This weekend, the sun finally came out. We enjoyed every bit that we could. Here are a few pics from our wonderfully bright and happy weekend.
Well, I know it isn’t here yet, but these warm weekend days made us yearn for spring. These three (Julian was with neighbors and Scott at a day of teacher training) and I decided to venture out on a bike ride. It was gorgeous! When we first moved to Durham, this particular bike ride seemed daunting with our four. Then, our kids were 1, 3, 5, and 7. Now, with my 7, 9, and 11 year old, this ride to our American Tobacco Trail is completely delightful and much quicker. :)
*recipe from one of Sarah Kramer’s vegan cookbooks(the pecan part is totally optional)
1 cup All-purpose Flour/Unbleached White Flour
1 tsp Baking Powder
1/4 tsp Salt
1/8 tsp Ground Cinnamon
1 cups Soy Milk
1 tsp Vanilla
1 1/2 cups of chopped Pecans (optional)
*I normally make 5 times this recipe for my family of 6.
In a medium bowl, stir together the flour, baking powder, salt and cinnamon. In a blender, blend the milk, bananas, and vanilla until smooth. Pour into flour mixture and add pecans. Stir together gently until just mixed. Portion batter onto non-stick pan/skillet. Let sit on medium heat until the center starts to bubble and become sturdy. Flip pancakes over and cook the other side until golden brown. Repeat process until until batter is gone.
We were outside this afternoon, soaking up some sunshine and enjoying some warmer temps, when Brayden asks a question.
(Brayden is kicking his soccer ball around in the yard, I am on the deck up above)
Brady: ”Hey Mom?”
Brady: ”Is there a Super Bowl trophy?”
Me: ”Yes there is.”
Brady: ”Well… um… what does it look like?”
Me: ”I think it looks like a football, Brady.”
Brady: (in all seriousness) “Oh, well … I thought it might look like a big bowl, you know? Like a REALLY big bowl … with … um, like a spoon in it.”
One of the kindergarten classes that I work with has been studying the time of Laura Ingalls Wilder after reading Little House and the Big Woods. The class indicated certain aspects of that time period that they found interesting and wanted to explore more. For example, two students were particularly interested in the whole living off the farm, raising animals that produce milk for drinking and cooking. They wanted to know what the process is for milking a cow. We were able to find a local farmer that was willing for us to come out and visit him and his cows. I loaded up these two students and the three of us traveled to Efland. [Sidenote- This is a great example of the child centered philosophy at our school... following the curiosities and natural eagerness of our students and allowing the students to learn from real-life experiences to shape and educate them.] Farmer Chris let us step right into the pasture and watch him milk several cows. I was able to try a hand at this milking business. After seeing me try, one of our kids wanted to try it out as well. It was a wonderful experience. The vegan in me was delighted to also find out that this farmer doesn’t kill any of his cows. He raises them in a compassionate way, and never has too many at a time. Here is a clip from our experience:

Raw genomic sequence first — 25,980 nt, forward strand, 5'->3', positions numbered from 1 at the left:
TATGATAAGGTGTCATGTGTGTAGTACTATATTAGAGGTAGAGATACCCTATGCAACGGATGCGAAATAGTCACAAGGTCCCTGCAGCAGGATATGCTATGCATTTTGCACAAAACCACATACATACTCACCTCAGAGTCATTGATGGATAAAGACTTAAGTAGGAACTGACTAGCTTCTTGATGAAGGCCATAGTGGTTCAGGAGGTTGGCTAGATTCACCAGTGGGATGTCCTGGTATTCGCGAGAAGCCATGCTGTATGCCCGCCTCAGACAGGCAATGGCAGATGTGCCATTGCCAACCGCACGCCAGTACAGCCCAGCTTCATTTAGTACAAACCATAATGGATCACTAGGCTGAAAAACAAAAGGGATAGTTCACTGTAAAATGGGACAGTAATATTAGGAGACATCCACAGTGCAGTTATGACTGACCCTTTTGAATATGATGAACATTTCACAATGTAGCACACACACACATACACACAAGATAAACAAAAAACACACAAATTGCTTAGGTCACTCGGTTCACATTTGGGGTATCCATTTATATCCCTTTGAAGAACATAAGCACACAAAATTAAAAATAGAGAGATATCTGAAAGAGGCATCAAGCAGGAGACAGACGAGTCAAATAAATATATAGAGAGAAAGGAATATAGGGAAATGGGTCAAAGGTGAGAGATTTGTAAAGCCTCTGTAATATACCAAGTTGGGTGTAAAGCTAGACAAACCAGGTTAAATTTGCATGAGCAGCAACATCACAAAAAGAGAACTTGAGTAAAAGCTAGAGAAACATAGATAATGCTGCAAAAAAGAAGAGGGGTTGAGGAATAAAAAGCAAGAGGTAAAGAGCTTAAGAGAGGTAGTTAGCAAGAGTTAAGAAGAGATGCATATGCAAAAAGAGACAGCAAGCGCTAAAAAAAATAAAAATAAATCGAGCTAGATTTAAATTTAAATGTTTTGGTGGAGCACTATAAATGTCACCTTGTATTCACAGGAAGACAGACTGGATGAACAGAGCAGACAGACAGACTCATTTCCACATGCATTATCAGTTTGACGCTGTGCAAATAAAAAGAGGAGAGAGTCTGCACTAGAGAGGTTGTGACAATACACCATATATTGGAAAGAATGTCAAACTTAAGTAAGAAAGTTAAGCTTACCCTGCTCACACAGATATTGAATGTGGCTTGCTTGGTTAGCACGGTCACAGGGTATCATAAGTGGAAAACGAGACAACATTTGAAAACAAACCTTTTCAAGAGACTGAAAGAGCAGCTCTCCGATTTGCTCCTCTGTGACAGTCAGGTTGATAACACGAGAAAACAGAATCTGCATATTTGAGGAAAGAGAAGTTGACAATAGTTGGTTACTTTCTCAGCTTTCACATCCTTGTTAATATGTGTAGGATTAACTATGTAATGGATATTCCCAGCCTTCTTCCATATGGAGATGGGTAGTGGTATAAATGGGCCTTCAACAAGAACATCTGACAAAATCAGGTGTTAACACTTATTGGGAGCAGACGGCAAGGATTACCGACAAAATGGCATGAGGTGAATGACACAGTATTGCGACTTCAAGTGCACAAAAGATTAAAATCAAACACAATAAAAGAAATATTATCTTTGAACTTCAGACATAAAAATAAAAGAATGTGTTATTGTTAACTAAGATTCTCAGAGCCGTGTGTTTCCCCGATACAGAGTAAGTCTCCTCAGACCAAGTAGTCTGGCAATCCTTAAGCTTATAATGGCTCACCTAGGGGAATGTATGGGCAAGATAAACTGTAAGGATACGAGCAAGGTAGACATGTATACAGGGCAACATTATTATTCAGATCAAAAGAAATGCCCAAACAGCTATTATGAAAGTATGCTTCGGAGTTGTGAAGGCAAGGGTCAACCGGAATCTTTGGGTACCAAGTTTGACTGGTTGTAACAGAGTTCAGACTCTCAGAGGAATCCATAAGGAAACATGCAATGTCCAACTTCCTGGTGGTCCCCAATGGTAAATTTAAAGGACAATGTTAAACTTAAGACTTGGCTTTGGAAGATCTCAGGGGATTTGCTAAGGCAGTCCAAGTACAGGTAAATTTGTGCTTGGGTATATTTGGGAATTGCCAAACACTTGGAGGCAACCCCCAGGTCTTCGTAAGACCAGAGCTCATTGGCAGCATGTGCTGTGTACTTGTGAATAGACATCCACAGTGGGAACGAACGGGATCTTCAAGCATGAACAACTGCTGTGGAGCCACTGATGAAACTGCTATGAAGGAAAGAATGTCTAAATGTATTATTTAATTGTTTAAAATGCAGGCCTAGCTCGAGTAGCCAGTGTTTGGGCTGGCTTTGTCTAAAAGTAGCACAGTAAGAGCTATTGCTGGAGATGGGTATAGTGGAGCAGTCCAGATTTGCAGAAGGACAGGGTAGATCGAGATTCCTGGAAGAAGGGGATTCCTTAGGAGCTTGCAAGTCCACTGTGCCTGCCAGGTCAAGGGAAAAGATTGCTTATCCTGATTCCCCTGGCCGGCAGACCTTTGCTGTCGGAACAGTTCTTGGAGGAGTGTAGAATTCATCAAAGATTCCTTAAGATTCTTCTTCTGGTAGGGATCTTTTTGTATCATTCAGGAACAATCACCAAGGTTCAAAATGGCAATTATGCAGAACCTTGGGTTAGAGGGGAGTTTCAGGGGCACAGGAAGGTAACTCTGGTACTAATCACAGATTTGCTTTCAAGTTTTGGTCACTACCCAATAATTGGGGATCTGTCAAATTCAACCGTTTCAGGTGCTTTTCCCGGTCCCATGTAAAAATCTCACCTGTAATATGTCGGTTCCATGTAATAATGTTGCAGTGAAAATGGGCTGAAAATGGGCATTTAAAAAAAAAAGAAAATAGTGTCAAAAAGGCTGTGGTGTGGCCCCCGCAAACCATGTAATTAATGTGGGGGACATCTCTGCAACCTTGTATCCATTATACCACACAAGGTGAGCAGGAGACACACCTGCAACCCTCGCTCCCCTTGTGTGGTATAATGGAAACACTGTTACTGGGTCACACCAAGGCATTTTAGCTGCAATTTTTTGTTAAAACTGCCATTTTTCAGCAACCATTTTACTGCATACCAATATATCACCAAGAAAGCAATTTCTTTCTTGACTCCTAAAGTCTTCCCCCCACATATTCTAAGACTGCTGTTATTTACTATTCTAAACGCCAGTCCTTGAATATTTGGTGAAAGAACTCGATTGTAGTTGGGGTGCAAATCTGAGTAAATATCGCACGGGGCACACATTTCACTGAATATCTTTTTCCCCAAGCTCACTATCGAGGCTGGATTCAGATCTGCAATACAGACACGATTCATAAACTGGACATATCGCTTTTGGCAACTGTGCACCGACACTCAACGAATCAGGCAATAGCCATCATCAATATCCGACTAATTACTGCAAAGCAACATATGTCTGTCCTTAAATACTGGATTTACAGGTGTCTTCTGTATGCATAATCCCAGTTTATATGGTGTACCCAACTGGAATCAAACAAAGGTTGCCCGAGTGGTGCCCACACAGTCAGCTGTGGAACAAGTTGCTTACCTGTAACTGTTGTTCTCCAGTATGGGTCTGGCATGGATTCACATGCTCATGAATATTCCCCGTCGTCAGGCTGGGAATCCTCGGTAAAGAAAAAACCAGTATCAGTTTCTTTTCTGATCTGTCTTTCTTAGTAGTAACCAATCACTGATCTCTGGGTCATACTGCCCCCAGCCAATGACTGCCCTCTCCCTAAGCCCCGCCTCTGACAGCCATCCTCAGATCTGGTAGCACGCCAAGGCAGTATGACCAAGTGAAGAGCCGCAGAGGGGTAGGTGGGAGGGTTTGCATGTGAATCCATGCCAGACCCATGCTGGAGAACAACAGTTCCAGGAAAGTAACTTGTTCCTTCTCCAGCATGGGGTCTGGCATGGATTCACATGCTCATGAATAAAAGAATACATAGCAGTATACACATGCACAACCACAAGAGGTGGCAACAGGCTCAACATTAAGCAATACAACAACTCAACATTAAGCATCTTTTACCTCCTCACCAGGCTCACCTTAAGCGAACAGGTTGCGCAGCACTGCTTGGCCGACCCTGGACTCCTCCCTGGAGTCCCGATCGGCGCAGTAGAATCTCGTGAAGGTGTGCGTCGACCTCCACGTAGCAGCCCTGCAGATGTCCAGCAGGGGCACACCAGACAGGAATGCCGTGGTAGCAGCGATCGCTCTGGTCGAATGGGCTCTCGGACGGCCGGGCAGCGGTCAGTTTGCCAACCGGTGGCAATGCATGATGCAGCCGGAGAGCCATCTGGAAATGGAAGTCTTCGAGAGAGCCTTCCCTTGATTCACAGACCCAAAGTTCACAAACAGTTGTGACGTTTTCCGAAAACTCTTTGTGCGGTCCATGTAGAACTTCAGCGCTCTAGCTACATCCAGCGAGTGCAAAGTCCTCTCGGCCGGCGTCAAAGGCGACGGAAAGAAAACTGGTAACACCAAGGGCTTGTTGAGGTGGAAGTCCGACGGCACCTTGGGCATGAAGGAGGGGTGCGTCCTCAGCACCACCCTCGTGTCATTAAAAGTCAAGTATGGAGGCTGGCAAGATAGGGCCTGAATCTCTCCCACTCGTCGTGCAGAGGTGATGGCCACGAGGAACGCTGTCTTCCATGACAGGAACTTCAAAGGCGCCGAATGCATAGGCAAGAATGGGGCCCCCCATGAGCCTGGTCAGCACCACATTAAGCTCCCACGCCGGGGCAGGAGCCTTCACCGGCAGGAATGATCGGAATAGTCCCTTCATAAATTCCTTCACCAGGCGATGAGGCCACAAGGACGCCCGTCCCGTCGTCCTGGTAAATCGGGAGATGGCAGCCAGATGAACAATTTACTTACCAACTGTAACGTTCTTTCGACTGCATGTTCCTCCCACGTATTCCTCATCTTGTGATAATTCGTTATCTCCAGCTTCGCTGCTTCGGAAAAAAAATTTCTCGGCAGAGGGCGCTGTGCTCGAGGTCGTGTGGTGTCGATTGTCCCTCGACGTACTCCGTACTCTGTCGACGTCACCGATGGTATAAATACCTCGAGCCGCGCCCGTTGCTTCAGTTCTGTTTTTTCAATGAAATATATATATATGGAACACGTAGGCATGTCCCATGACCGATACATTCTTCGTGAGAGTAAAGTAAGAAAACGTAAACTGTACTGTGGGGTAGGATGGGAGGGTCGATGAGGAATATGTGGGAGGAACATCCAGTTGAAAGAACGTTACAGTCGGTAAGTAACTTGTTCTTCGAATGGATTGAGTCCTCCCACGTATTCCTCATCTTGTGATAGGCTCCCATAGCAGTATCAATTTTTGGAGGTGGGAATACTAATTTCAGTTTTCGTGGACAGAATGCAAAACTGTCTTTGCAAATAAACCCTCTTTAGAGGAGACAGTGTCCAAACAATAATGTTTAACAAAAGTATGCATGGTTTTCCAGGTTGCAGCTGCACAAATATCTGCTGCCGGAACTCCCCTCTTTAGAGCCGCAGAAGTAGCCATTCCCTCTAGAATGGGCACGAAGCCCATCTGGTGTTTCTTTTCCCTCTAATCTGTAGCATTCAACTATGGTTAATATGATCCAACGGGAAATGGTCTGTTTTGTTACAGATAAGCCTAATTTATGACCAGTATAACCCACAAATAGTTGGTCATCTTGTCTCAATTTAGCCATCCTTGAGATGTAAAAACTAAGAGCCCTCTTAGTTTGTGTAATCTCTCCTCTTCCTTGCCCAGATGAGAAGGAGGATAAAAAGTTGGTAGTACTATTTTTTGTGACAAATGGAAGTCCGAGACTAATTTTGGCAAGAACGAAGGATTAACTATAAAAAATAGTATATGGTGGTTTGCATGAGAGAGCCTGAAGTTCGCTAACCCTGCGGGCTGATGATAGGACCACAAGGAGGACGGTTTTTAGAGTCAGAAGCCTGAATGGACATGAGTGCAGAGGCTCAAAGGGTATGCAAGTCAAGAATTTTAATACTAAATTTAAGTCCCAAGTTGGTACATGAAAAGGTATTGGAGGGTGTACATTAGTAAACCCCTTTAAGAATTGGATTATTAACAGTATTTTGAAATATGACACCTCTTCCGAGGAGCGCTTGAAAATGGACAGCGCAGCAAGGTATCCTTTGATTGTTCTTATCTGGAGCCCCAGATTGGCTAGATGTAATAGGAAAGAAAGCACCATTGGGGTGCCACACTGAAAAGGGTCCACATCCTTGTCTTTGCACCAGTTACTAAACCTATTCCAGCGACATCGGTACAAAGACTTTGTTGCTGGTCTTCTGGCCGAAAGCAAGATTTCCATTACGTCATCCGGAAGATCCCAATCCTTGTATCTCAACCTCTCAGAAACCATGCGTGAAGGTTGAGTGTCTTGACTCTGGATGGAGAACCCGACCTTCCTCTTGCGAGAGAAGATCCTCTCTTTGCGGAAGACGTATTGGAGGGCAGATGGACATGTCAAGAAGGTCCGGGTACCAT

As I drove away, I asked myself if I had cows and was able to do what this farmer does… would I drink or cook with the fresh milk? Still thinking about it. I do know that I was very inspired by the peacefulness of that farm.